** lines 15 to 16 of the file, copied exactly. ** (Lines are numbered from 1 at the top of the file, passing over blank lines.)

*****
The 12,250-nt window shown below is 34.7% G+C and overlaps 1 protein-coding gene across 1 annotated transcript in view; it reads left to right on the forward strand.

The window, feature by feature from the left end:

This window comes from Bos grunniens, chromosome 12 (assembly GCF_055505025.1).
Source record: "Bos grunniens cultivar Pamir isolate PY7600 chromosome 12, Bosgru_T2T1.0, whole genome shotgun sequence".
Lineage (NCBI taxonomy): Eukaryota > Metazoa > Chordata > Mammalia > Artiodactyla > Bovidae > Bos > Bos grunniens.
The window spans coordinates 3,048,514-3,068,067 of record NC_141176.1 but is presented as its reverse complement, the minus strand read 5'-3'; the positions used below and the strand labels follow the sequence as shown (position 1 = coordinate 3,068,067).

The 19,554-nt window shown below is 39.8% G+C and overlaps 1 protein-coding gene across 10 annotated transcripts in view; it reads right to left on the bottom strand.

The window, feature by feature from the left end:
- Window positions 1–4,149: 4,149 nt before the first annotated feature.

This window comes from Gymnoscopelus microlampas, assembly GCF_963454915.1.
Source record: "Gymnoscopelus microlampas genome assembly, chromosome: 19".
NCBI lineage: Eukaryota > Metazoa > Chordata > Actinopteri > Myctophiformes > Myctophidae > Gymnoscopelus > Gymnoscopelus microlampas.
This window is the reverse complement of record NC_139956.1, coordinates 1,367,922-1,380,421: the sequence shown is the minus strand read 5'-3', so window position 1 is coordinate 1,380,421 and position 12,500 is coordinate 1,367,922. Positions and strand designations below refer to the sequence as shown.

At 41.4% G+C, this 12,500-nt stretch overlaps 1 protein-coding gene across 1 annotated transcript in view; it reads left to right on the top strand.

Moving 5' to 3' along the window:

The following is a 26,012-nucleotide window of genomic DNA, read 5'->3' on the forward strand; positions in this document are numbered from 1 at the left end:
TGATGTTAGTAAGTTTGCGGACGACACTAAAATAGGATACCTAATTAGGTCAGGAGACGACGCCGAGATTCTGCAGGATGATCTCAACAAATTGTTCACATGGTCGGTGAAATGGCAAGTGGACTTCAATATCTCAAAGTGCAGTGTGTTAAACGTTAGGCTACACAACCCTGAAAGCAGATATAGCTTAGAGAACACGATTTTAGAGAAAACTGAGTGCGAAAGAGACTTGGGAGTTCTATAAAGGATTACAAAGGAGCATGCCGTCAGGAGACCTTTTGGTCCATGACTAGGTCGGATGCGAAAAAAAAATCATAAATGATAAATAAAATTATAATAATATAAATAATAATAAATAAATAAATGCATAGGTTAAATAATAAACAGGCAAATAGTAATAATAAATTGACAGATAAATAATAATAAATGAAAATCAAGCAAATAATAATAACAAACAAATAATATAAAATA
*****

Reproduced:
Moving 5' to 3' along the window:

The following is a 26,012-nucleotide window of genomic DNA, read 5'->3' on the forward strand; positions in this document are numbered from 1 at the left end: